Monday, March 27, 2017


Marcus Pinn likes movies. Scott Thorough likes movies. Marcus writes about movies (Pinnland Empire, The Pink Smoke), and Scott sometimes scores movies (Newlyweeds, Manos Sucias). They both have a background in hyper underground rap music, and enjoy sandwiches. Through a deep love of rap music, wrestling, and dissecting low and high brow cinema, Marcus and Scott developed an interesting kinship. After a bar conversation about movies where a stranger interrupted to tell them how much they enjoyed listening, they decided, “hey let's see if other people want to listen to our zany thoughts about film”. “Zebras In America” is a stream of consciousness rap on film and anywhere it may take a conversation.
-Scott Thorough


Thursday, March 23, 2017


Uncle Boonmee Who Can Recall His Past Lives is a Thai film set in the jungle which makes it a monkey movie by default (Monkeys & Thai jungles kind of go hand-in-hand). There are monkey's all over this film...

Monkeys even serve as the default soundtrack to this movie. Uncle Boonmee doesn’t have a traditional score or a soundtrack using standard instrumentation. The ambient jungle noises (which feature lots of monkey sounds) serve as the default background music.

Uncle Boonmee also has a coincidental connection to quite a few other monkey-based movies and monkey-based urban legends.

Take the most iconic/memorable shot from the movie. Right away, what are we reminded of when we look at this side/profile shot of a humanoid/monkey looking directly in to the camera?


Uncle Boonmee/Big Foot

Now…things don’t have to be identical in order to be a reference. I know Bigfoot doesn’t have red eyes and he was walking through a forest rather than a jungle, but unless you’re a very nitpicky person I think you can see the similarities.

But it doesn’t stop there. Take some more notable images from Uncle Boonmee like this one…

Uncle Boonmee/Princess Mononoke

To me, this is an obvious subconscious nod to Princess Mononoke. I mean – from the way the monkeys are gathered around each other to the obvious red eyes, there’s no way in my mind that director Apichatpong Weerasethakul wasn’t aware of this cartoon. The similarities are too strong.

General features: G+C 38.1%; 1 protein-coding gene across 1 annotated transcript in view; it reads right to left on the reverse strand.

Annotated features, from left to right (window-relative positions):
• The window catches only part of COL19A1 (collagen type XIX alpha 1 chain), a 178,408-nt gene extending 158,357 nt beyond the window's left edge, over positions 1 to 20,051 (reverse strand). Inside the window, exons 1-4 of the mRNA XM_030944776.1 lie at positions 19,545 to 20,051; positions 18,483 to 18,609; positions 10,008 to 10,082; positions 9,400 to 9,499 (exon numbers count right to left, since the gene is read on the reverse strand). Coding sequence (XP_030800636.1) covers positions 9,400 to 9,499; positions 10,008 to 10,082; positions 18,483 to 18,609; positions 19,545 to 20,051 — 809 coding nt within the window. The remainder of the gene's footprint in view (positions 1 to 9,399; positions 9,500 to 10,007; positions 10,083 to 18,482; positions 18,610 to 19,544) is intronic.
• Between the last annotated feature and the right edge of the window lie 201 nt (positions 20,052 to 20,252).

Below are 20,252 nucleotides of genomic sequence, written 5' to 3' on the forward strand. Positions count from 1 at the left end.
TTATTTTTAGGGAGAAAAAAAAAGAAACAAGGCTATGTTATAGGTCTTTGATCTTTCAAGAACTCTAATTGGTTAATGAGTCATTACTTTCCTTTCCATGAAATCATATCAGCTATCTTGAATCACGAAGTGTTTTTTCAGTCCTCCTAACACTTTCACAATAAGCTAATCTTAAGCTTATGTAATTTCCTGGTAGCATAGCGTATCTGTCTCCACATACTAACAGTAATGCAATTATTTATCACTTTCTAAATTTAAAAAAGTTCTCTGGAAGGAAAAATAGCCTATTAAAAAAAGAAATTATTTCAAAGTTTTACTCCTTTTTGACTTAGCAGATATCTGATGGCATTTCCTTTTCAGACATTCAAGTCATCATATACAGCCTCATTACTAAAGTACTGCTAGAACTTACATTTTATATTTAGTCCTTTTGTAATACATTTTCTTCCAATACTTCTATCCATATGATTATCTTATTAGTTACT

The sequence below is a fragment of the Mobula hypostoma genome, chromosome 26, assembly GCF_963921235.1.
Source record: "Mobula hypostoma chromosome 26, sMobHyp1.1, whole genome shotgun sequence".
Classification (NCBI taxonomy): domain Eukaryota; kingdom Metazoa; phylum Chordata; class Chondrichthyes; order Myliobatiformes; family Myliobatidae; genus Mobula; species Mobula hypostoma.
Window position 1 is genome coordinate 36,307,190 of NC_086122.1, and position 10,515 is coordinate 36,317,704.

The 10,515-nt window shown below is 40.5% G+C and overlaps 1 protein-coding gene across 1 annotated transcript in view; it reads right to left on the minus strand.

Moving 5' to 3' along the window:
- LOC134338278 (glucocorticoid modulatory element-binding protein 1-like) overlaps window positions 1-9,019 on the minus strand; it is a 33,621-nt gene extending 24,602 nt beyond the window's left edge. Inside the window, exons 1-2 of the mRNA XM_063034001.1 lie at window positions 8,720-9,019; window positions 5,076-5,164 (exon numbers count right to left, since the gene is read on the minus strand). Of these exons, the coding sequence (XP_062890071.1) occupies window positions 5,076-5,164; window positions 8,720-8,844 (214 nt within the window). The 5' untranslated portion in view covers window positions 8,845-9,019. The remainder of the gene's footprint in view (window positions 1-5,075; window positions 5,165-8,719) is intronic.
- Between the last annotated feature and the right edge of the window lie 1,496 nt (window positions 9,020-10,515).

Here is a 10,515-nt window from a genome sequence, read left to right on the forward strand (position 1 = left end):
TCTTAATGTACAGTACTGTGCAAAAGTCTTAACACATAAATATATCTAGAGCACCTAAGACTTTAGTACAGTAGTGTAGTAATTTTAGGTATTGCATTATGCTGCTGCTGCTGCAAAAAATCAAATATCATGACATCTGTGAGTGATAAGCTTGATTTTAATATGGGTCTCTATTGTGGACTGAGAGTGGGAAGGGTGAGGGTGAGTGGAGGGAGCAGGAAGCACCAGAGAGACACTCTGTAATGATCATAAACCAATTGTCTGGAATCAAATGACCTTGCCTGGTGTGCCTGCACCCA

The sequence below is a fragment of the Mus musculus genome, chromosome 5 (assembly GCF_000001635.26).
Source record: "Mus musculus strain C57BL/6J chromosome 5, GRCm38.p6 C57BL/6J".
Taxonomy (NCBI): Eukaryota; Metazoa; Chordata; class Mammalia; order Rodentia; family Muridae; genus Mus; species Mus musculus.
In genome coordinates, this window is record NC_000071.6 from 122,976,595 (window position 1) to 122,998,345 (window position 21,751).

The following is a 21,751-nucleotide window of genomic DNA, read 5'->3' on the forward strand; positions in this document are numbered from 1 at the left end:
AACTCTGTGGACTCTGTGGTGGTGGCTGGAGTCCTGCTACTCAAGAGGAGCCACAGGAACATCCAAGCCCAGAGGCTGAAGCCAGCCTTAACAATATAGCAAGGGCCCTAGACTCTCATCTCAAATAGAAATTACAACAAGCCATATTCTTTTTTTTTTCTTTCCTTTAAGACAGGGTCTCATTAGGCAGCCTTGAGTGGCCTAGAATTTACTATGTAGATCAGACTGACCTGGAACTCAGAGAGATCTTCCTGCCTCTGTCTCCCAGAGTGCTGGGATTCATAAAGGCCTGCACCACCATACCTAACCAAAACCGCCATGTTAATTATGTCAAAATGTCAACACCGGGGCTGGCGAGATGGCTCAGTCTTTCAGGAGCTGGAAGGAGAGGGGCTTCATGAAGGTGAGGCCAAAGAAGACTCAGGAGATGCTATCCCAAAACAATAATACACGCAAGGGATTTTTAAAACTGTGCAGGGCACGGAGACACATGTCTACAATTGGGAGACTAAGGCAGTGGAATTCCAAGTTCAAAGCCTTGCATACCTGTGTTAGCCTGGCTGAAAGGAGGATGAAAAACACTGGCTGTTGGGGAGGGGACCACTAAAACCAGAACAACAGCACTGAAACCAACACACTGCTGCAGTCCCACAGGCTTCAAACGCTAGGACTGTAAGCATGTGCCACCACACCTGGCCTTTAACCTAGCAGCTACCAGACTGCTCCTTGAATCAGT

Uncle Boonmee also has some strong connections to another monkey-heavy film in the form of Jumanji. Here we see characters from both films transitioning to monkeys...

Uncle Boonmee/Jumanji

And this isn’t the first time Apichatpong referenced Jumanji (in reality I’m pretty sure he didn’t really reference Juamnji but in my mind I like to think he did). In his 2005 film Tropical Malady (another Thai film set mostly in a jungle) we witness one of the main characters transition in to an animal...

Tropical Malady/Jumani

And still – it doesn’t stop there. Uncle Boonmee has some visual similarities to Harry & The Hendersons

Uncle Boonmee/Harry & The Hendersons

As well as the art of Max Ernst…

Uncle Boonmee/Max Ernst 

So even though Uncle Boonmee is the epitome of what a modern art house film is (slow, minimal dialogue, weird, surreal, strange, mildly pretentious, etc), it still branches off and connects to more popular/accessible movies.

It is my personal opinion that Uncle Boonmee is one of the five best movies of the decade so far, but that doesn’t mean I blindly recommend it to any & everyone. Those key words I just used do very much describe this movie (slow, minimal dialogue, surreal, strange, mildly pretentious, etc). But if you have an open mind I do recommend checking it out (after having a cup of coffee and a strong attention span). And perhaps if you think of the subconscious influences & references to more popular films like Juamnji, Max Ernst & Harry & Hendersons, perhaps it will help you enjoy Uncle Boonmee a little more.

King Kong

Now…I picked this movie because I have a strong personal connection to it. I admit that when Kevin first asked me to be on this show I just blindly accepted without having a movie in mind. I just love these shows so much I wanted to be a part of it. But after a day of thinking it over, I realized this was the movie to cover. I don’t really have much of an opinion or attachment to stuff like King Kong or Planet Of The Apes outside of the subconscious racial undertones that both movies have.
If I could just divert for a second and be the black guy to talk about racial stuff for a minute, it doesn’t take too much deep thought to perceive that both movies could be seen as alternative theories about white people’s fear of Black people. The N-word isn’t the only racial slur that people have used to describe Black people over time. Monkey has certainly been used as coded language to describe black people. And when you take a movie like Planet Of The Apes which deals with a group of monkeys taking over the world, or the way black people are depicted in King Kong – it really isn’t too far-fetched to see the possible racist undertones. But that’s a whole other conversation that we don’t need to get in to right now. Sorry if I ruined King Kong or Planet Of The Apes for everyone in the audience right now. I’m certainly not implying that if you like these movies you’re a racist or anything like that. I could totally be clutching at straws with my theories on these films.